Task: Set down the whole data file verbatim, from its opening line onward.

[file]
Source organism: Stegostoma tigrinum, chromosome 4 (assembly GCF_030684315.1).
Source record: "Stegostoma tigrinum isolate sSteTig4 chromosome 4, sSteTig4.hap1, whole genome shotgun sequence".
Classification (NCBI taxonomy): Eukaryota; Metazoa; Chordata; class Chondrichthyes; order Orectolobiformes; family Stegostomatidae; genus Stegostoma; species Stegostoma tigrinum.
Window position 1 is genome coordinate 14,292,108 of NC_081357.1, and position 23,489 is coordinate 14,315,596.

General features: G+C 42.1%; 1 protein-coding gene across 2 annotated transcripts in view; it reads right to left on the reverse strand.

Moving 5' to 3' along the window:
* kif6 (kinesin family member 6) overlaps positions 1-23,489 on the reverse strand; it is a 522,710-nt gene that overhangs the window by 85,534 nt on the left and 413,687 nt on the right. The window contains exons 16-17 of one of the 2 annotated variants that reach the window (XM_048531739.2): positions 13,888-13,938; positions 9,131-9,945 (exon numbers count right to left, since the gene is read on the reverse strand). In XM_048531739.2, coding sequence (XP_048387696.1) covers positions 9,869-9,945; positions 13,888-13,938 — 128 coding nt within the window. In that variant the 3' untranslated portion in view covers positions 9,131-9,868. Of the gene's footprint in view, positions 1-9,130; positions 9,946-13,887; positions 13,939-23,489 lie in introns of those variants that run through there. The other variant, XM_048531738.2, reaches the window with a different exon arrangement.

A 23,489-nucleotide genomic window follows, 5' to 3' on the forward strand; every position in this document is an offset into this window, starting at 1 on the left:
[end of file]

Source organism: Stegostoma tigrinum, chromosome 4 (assembly GCF_030684315.1).
Source record: "Stegostoma tigrinum isolate sSteTig4 chromosome 4, sSteTig4.hap1, whole genome shotgun sequence".
Classification (NCBI taxonomy): Eukaryota; Metazoa; Chordata; class Chondrichthyes; order Orectolobiformes; family Stegostomatidae; genus Stegostoma; species Stegostoma tigrinum.
Window position 1 is genome coordinate 14,292,108 of NC_081357.1, and position 23,489 is coordinate 14,315,596.

General features: G+C 42.1%; 1 protein-coding gene across 2 annotated transcripts in view; it reads right to left on the reverse strand.

Moving 5' to 3' along the window:
* kif6 (kinesin family member 6) overlaps positions 1-23,489 on the reverse strand; it is a 522,710-nt gene that overhangs the window by 85,534 nt on the left and 413,687 nt on the right. The window contains exons 16-17 of one of the 2 annotated variants that reach the window (XM_048531739.2): positions 13,888-13,938; positions 9,131-9,945 (exon numbers count right to left, since the gene is read on the reverse strand). In XM_048531739.2, coding sequence (XP_048387696.1) covers positions 9,869-9,945; positions 13,888-13,938 — 128 coding nt within the window. In that variant the 3' untranslated portion in view covers positions 9,131-9,868. Of the gene's footprint in view, positions 1-9,130; positions 9,946-13,887; positions 13,939-23,489 lie in introns of those variants that run through there. The other variant, XM_048531738.2, reaches the window with a different exon arrangement.

A 23,489-nucleotide genomic window follows, 5' to 3' on the forward strand; every position in this document is an offset into this window, starting at 1 on the left: